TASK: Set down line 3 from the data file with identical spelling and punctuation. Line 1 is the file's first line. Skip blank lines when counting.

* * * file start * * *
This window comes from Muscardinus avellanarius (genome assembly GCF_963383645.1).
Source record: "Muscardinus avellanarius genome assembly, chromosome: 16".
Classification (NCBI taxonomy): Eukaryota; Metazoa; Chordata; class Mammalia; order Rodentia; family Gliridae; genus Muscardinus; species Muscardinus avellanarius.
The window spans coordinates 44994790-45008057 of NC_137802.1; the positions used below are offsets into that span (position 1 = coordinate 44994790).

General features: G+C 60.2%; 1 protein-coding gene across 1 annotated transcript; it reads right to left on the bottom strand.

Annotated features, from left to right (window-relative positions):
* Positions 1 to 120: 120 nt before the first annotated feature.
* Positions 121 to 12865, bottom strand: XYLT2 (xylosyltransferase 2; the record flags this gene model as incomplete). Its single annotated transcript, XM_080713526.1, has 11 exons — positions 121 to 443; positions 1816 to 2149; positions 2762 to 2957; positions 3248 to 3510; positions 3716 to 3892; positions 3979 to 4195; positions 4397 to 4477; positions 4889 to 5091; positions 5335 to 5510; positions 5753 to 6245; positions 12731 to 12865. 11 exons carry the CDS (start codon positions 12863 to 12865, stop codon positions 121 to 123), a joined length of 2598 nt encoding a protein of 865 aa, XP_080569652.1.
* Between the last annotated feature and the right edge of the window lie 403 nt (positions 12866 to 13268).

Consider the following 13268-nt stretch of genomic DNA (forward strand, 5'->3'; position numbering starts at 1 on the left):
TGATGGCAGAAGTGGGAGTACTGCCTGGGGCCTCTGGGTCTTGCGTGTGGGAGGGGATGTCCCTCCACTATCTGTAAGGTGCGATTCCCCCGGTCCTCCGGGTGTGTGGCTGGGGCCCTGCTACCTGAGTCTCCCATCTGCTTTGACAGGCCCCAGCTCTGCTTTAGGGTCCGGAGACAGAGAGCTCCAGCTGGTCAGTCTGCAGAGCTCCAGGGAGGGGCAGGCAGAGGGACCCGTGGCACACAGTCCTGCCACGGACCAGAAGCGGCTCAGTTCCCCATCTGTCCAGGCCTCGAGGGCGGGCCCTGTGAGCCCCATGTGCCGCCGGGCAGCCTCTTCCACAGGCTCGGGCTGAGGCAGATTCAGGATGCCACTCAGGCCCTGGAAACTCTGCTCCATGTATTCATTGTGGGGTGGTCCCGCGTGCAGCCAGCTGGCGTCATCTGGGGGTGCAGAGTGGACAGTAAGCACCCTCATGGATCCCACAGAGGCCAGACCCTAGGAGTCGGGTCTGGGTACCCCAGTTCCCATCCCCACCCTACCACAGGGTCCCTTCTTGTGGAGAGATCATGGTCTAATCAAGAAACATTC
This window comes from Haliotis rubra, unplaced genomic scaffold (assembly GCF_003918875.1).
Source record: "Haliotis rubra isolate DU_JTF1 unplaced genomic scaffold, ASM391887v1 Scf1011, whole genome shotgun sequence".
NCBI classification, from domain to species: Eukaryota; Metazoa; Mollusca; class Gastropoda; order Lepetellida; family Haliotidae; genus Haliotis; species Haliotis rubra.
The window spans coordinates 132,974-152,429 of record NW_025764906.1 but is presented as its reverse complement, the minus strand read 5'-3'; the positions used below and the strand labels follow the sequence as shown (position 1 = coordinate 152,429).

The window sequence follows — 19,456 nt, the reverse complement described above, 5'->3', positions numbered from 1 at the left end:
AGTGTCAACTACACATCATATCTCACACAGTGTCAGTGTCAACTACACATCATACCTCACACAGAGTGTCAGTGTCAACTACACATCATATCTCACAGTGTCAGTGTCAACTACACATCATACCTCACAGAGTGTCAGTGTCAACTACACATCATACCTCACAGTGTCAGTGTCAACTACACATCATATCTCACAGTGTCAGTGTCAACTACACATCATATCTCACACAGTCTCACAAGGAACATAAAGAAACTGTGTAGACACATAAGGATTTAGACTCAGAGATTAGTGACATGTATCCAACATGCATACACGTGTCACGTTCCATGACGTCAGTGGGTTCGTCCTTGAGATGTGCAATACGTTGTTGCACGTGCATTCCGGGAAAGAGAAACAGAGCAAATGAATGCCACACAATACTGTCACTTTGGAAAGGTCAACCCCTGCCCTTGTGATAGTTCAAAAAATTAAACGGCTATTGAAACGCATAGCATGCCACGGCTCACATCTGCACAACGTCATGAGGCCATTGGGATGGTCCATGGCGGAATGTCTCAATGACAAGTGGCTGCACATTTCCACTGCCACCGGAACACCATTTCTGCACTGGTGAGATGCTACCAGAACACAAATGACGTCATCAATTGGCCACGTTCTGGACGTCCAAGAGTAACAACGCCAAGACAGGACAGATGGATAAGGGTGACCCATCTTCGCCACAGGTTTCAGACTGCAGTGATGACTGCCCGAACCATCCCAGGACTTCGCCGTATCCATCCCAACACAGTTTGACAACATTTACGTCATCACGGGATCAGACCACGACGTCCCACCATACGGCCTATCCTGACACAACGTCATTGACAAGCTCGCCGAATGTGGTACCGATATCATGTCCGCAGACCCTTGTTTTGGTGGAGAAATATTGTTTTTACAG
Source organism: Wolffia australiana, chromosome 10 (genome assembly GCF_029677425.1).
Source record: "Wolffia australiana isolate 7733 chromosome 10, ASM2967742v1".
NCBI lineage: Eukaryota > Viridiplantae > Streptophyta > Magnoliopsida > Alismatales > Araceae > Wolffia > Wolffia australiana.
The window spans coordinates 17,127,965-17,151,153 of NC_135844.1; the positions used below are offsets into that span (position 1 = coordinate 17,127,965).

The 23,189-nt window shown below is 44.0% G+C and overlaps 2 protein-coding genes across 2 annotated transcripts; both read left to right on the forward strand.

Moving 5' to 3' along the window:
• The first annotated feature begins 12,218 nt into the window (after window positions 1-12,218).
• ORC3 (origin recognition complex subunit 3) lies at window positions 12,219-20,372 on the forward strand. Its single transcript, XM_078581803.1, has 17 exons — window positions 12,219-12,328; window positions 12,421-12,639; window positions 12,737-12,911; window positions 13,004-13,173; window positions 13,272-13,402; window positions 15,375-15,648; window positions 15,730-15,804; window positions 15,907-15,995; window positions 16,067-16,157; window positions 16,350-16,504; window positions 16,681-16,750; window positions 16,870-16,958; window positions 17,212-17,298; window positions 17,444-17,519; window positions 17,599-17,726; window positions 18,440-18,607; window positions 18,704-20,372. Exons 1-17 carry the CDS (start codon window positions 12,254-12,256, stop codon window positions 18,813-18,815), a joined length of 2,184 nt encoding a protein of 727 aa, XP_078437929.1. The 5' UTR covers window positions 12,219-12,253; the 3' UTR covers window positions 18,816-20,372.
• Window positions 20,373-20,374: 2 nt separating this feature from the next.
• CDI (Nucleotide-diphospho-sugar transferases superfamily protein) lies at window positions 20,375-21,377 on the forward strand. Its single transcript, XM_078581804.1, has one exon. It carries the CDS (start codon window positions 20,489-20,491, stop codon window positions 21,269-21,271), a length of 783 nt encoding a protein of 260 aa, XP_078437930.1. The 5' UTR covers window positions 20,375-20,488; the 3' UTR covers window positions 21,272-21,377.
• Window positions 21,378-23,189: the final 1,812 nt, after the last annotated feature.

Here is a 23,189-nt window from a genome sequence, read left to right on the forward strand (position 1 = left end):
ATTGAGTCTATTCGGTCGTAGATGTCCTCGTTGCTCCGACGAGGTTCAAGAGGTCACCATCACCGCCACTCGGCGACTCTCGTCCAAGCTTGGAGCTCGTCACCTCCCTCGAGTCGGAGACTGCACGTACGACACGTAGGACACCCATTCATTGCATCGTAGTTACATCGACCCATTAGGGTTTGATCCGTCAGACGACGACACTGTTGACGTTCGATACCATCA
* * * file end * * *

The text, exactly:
Classification (NCBI taxonomy): Eukaryota; Metazoa; Chordata; class Mammalia; order Rodentia; family Gliridae; genus Muscardinus; species Muscardinus avellanarius.